Cameron Ward threw two touchdown passes and ran for a third, Nakia Watson rushed for 166 yards and a score and Washington State snapped a three-game losing streak with a 52-14 victory against Stanford on Saturday.
Volleyball set for rematch against 16th-ranked Ducks Sunday on Pac-12 Oregon - Washington State University Athletics
Washington State won the first match in five sets, winning the fifth set 15-9 back on Oct. 7 in the Cougars' home conference opener from Bohler Gym.
This Week in Parenting
The week began with this little nugget appearing on my Instagram feed, which I use exclusively to monitor craft beer developments throughout my area.
“Oh man,” I thought, “This has to happen.” The rub was that it was a school night, and Mrs. Kendall was out of town. So I did what any good dad would do, I told the boys that homework could wait, and we headed to the bar. As I said in our Slack, those poor regulars had no idea what they were in for. The self-styled “Germany men” team only missed one question all night, and cruised to a victory. The best part about being the only adult on the team? I got to keep all the free beer vouchers!
Saturday was a big day, aside from the hours-long viewing of the football. Events began with the mighty Oreos 12U soccer team, which took on the archrival (and only other team in the league) Raptors. It was a back-and-forth affair, with both sides exchanging roundhouses enroute to a 4-4 tie as time wound down. It was then that the 11 year-old decided he’d had enough, sending a rocket into the right side of the net for a 5-4 lead, which would hold up for the duration. The mighty Oreos are still unbeaten with one game to go, and a non-zero part of me would be ok if the other team finally won one next weekend.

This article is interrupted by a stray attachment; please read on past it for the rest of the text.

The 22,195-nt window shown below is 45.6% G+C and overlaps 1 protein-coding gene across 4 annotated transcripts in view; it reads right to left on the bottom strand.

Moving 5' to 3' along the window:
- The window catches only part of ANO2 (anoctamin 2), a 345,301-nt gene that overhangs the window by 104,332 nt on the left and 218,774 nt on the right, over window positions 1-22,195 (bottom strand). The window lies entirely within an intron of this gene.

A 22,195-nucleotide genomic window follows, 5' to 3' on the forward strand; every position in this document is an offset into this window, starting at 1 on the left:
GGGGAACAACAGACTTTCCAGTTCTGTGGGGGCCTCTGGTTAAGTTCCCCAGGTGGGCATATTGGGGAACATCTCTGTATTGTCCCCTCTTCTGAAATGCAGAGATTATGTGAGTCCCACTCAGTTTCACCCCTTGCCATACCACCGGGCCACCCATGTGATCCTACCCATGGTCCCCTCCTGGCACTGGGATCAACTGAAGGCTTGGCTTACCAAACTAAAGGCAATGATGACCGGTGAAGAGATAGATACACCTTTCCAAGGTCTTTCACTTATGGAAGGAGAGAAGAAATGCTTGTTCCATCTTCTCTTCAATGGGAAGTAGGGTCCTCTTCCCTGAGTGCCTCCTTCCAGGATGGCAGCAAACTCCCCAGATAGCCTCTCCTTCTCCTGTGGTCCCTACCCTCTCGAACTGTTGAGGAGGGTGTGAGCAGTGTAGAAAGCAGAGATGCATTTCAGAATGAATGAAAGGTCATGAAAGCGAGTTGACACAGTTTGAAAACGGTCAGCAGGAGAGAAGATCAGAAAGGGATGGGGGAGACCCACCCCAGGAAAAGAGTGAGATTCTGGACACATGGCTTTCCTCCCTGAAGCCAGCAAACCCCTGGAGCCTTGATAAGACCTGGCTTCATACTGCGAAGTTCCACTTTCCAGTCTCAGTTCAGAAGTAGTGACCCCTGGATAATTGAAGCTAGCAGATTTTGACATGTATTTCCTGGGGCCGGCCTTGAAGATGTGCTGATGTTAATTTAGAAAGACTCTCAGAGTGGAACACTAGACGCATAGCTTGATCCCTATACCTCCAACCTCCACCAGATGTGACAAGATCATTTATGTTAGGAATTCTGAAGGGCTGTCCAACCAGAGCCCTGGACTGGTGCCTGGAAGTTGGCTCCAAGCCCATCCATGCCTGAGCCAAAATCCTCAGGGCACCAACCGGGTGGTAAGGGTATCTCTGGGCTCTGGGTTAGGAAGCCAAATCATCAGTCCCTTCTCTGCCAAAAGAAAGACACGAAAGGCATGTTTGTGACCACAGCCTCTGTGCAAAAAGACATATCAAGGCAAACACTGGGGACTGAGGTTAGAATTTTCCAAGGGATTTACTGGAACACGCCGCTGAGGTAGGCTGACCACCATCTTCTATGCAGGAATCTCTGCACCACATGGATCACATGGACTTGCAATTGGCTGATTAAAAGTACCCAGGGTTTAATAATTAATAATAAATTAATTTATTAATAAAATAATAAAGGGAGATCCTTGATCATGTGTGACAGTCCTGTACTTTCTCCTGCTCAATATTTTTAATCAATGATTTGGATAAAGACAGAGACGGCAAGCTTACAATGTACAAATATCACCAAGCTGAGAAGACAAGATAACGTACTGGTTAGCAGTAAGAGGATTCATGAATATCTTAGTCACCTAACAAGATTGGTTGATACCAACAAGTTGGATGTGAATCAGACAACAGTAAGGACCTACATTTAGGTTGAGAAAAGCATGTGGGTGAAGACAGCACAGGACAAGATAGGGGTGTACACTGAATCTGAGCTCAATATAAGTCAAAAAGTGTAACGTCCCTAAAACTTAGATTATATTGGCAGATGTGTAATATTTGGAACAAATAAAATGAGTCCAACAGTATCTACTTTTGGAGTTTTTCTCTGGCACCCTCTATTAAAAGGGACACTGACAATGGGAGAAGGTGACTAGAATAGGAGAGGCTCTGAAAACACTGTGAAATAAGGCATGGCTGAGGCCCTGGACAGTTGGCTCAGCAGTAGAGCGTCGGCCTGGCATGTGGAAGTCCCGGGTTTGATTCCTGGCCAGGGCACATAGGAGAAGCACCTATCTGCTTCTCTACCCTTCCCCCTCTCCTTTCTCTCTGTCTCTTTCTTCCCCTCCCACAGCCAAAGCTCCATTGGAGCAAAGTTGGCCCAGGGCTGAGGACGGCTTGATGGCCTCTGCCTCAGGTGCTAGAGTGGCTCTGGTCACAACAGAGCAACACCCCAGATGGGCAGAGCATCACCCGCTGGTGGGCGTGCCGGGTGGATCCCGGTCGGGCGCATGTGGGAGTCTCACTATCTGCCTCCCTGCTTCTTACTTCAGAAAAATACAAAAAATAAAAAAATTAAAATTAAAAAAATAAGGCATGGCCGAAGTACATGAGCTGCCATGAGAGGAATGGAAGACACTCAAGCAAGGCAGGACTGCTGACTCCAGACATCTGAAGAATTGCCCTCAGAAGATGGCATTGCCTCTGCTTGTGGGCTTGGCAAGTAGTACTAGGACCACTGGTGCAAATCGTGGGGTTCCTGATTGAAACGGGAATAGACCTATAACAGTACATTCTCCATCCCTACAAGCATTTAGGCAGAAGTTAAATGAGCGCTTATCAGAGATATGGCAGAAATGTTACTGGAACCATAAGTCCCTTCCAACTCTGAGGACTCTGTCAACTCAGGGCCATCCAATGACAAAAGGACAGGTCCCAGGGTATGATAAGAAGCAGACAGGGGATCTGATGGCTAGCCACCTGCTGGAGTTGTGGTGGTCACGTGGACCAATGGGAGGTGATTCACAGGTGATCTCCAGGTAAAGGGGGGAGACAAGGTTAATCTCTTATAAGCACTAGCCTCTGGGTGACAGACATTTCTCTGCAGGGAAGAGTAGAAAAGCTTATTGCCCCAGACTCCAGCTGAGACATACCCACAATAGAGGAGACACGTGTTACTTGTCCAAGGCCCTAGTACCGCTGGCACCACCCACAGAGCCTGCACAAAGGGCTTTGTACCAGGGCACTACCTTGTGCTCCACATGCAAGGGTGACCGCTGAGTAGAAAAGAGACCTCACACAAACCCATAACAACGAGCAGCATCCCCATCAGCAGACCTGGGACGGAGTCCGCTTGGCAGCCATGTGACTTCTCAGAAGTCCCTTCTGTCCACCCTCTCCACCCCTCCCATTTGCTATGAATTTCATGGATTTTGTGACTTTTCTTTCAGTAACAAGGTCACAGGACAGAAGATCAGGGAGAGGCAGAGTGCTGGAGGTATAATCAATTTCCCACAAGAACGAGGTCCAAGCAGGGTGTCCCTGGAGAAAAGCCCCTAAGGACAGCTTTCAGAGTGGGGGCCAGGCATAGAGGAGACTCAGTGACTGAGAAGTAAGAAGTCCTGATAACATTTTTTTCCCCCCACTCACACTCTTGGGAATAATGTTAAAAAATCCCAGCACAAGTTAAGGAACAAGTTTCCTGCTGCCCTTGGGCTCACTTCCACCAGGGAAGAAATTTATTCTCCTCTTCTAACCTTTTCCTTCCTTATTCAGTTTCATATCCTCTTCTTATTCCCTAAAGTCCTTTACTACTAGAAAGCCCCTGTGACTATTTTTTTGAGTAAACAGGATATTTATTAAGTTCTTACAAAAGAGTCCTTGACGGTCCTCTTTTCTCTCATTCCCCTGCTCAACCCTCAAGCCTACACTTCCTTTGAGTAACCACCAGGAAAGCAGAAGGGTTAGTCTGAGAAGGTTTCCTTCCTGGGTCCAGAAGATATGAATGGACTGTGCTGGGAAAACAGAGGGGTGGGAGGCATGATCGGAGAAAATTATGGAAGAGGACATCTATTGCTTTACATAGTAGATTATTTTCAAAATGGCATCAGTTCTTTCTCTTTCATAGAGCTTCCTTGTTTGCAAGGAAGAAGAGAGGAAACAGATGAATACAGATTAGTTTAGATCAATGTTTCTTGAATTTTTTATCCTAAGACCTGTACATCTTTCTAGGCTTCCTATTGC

Later on, it was the freshman’s turn, as he attended his first homecoming dance. With that trip to the dance, he officially exceeds his dad’s total of homecoming dances attended. Anyway, after I watched a YouTube video in order to get his Windsor knot right (46 years on this planet and I still need video assistance), he set off with a buddy of his.
In the meantime, there were also plans to attend a school-sponsored “after party”, and he really wanted to go. So I assumed that the after party was conveniently located within walking distance of the dance. Of course not. No, it was several miles away. That meant that not only did we need to get him to the dance. We had to get him from the dance to the after party, then from the after party back home. At midnight! Don’t these people know that we’re old and asleep by then???!!! (unless we’re trying to nurse home UCLA -10.5 but that’s neither here nor there).
Thankfully, Saint Mrs. Kendall was willing to take care of the transportation to the dance and to the after party so I could watch football, and in trade, the kid got a ride back home around midnight from a fellow dance attendee’s dad. Although he claims that he didn’t even talk to a girl (like father, like son) he had a wonderful time doing all sorts of things at the dance, none of which involved actual dancing.
The Misremembered History Of The Internet's Funniest Buzzer-Beater | Defector
Footage of the freak accident was submitted to America’s Funniest Home Videos, and eventually made its way across Web 1.0 video sites and peer-to-peer networks. It is one of the earliest viral videos on the internet.
How the Uline Box Empire Has Fueled Election Denial — ProPublica
A previously unreported boom in profits for the shipping supply giant Uline has provided the funds for a deeply conservative Midwestern family to bankroll anti-democracy causes around the country.